Cost Justification

In addition to safety VTE prophylaxis is not complicated but an efficient and cost-effectiveness method of preventing venous thromboembolism (Chalfin & Rizzo, 2012). The method is useful in that it leads to a reduction in other associated costs such as surgery and cost associated with other methods of treatment. Simultaneously, reduction in complication is expedient because it prevents superfluous and redundant losses that may result from complex management and treatment of the disease (Blann, 2015). Although some of the medications available for treatment of venous thromboembolism are operational and efficient, they are exceedingly expensive to the most patient and thus may be unsustainable. Inability to maintain affordable health care may result in other challenges such as stresses and depressions. Accordingly, the usefulness and value of using prophylaxis for preventing venous thromboembolism cannot be compared with processes of identification, management, and monitoring of venous thromboembolism (Islam, 2016). For instance, a patient with Pulmonary Embolism is estimated to spend $ 213 per day while the cost of treatment for venous thromboembolism is estimated to be more than $20,000. The cost of readmission is $11,862 more than the estimated cost of the initial admission. In some hospitals, the cost per day for treating is between $1,735 and $2,981 for the first seven days (Blann, 2015). All these excessive costs can be circumvented once VTE prophylaxis is put into use.

Program Evaluation

VTE prophylaxis is recognized both in and out the United States because of the strength regarding potential patient improvement and preventive measures that are based on evidence (Islam, 2016). As a consequence, the program will be evaluated by annual reports, excellent audits, regular committee meetings and other relevant considerations. All the information and related data obtained from various factors will be analyzed using information gathered from hospital databases and analyzed using distinctive hospital management software (Gulanick & Myers, 2014). Examples of such information and statistics include prophylactic approach employed, the proportion of nonsurgical or surgical patients exposed to preventive VTE prophylaxis, and recommendation for postoperative prophylaxis that takes place within the first twenty-four hours after admission (“Pulmonary Embolism: A complication of DVT,” 2016). Moreover, the period that the patient is admitted to hospital, discharge instructions, as well as the details of readmissions, will also be included in the analysis. Comprehensive audits will be done once every month while the resolve, Modalities and need for preventing venous thromboembolism will be done after every three months (Blann, 2015). Audits will be effective because they ensure that the programs observe to relevant guidelines, will realize the envisioned intentions, consistent with the requirements of the regulatory bodies and that it is cost effective. The final annual report will be submitted to the board, other applicable members and the C.E.O (Gulanick & Myers, 2014). The recommendations will them be sent to the assessment team for review as the management will see it fit.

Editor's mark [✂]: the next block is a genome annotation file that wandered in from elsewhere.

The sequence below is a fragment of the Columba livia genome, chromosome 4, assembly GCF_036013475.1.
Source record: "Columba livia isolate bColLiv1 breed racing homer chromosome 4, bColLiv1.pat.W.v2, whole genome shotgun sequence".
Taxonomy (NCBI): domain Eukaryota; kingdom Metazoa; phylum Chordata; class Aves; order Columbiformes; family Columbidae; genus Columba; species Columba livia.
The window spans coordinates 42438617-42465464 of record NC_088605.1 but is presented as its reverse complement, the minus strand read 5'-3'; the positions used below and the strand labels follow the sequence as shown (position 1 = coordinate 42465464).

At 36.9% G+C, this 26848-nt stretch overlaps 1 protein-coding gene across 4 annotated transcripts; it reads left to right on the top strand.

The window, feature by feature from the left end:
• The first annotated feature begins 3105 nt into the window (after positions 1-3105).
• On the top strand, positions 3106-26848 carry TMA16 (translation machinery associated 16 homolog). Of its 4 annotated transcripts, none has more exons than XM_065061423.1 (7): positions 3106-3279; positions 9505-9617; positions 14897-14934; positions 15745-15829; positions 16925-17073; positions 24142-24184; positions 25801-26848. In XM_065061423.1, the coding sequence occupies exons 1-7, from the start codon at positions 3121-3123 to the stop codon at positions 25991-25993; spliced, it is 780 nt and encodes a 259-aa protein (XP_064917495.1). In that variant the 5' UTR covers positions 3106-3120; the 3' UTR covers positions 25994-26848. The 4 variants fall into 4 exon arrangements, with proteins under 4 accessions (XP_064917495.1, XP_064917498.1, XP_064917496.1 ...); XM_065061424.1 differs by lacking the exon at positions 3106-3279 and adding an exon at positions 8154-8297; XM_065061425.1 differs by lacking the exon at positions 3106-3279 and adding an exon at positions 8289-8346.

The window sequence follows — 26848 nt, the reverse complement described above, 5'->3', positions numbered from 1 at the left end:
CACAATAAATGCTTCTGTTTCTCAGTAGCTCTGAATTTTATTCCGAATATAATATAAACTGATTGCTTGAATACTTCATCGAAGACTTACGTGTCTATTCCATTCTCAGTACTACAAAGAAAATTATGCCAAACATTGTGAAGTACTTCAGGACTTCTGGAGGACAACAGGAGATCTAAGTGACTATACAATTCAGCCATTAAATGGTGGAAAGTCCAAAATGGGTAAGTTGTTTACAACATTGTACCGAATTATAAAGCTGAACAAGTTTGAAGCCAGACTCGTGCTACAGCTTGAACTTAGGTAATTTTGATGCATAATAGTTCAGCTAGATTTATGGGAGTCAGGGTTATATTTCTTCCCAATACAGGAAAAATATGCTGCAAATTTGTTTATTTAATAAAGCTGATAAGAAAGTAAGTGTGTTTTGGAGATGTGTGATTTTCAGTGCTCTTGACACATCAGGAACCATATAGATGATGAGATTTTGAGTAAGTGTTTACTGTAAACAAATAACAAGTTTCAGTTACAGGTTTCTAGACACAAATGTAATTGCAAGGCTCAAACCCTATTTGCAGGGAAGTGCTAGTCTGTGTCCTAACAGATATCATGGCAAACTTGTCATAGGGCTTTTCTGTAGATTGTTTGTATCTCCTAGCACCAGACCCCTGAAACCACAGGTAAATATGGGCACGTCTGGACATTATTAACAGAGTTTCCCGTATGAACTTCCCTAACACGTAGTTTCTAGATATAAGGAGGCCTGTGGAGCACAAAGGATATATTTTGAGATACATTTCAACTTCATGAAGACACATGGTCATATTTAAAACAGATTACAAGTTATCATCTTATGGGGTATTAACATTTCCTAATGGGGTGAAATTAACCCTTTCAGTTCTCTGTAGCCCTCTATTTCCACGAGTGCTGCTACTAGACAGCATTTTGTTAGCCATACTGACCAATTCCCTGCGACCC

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  1. Blann, A. (2015). Deep Vein Thrombosis and Pulmonary Embolism: A Guide for Practitioners. London: M & K Update Ltd.
  2. Chalfin, D. B., & Rizzo, J. A. (2012). Economics of critical care. Philadelphia, Pa: Saunders.
  3. Gulanick, M., & Myers, J. L. (2014). Nursing care plans: Diagnoses, interventions, and outcomes. Philadelphia: Elsevier/Mosby.
  4. Islam, M. S. (2016). Thrombosis and Embolism: from Research to Clinical Practice: Volume 1.
  5. Pulmonary Embolism: A complication of DVT. (2016, January 4). Retrieved December 21, 2016, from WebMD,